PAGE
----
Mirroring the case of Hosni Mubarak, Washington did possess a strategy to extend his flame before being snuffed out completely.
Sunday had its moments of flip flopping. Telling Al-Arabiya he would step down "within a few hours" if his opponents guarantee a "dignified departure,” Saleh shifted blame to the opposition and their primary demand: his immediate removal from power along with his family. Bent on remaining an integral political actor in Yemen even if removed from office, Saleh has motioned his General People’s Party (GPC) to begin forming a new government and constitution based on his “reforms.”
He also vowed to remain in charge of the GPC even if he resigns, and referenced Mubarak’s end by saying he isn’t “looking for a home in Jeddah or Paris.” Ignoring his self-induced collapse, Saleh issued his time-tested warning that Yemen is a "time bomb,” one that could descend into “civil war like Somalia.” Pure U.S. consumption, and why not when the Obama administration continues to play along?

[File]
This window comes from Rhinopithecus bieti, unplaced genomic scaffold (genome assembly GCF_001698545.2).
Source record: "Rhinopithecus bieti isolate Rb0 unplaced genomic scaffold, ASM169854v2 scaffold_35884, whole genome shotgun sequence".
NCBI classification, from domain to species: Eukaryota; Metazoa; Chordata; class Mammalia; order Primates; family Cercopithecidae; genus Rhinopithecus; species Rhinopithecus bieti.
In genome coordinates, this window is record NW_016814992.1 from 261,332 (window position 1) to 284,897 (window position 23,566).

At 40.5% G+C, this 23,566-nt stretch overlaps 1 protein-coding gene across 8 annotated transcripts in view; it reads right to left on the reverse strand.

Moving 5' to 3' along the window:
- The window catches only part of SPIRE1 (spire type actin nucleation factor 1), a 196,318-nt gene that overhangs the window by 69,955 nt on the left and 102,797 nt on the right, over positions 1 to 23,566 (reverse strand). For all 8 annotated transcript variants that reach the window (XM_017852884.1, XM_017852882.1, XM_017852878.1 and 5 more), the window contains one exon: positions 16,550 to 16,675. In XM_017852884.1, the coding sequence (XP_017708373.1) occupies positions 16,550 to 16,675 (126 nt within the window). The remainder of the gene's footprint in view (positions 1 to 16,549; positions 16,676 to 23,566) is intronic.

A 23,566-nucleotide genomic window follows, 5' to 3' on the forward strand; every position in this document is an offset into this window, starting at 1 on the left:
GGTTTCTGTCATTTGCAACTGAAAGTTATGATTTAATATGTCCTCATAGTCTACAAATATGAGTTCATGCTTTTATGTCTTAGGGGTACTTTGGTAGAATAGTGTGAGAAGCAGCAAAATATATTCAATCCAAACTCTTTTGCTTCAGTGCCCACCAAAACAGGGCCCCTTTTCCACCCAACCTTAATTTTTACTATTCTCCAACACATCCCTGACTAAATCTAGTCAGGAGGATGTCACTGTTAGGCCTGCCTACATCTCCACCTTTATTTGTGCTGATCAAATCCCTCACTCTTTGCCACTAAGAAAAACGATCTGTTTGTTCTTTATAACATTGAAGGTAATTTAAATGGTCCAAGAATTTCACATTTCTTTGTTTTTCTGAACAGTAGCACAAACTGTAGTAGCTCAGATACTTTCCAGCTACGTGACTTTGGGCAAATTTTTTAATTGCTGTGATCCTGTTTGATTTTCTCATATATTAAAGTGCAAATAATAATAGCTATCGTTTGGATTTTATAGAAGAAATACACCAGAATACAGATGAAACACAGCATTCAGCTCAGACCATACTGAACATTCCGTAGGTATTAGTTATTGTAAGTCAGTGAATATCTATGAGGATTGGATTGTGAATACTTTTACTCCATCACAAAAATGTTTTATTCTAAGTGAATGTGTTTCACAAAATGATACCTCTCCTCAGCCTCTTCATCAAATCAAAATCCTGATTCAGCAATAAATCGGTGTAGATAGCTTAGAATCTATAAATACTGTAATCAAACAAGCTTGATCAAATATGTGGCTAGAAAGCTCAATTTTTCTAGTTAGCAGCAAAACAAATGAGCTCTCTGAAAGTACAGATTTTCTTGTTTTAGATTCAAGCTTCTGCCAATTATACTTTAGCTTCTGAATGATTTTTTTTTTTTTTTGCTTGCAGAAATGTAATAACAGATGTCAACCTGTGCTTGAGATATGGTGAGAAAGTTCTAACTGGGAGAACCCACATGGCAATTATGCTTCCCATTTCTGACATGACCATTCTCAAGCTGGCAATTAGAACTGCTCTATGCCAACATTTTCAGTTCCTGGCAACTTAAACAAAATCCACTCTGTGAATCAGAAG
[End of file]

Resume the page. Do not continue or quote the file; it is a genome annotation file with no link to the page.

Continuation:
The White House has shown itself resilient in denying updates on Yemen. For weeks we believed it couldn’t ignore Yemen’s revolution, only to repeatedly predict wrong. High level officials from President Barack Obama on down remain silent, giving the press little to run with, and tiny bites of information from press officials are intentionally buried to minimize expose. U.S. policy has refused to change throughout the crisis: the government must address the peoples' demands, the people must accept Saleh’s offer for dialogue, and both sides must refrain from violence.
Whether the White House can maintain this contradictory policy after Saleh’s reinforced hardline doesn’t seem possible - although it will try.
Asked by ABC News about his previous comments, Gates replied in the shallowest detail, “Well, I think it is a real concern, because the most active and, at this point, perhaps the most aggressive branch of al-Qaida – al-Qaida in the Arabian Peninsula – operates out of Yemen. And we have had a lot of counter-terrorism cooperation from President Saleh and Yemeni security services. So if that government collapses or is replaced by one that is dramatically more weak, then I think we’ll face some additional challenges out of Yemen. There’s no question about it. It’s a real problem.”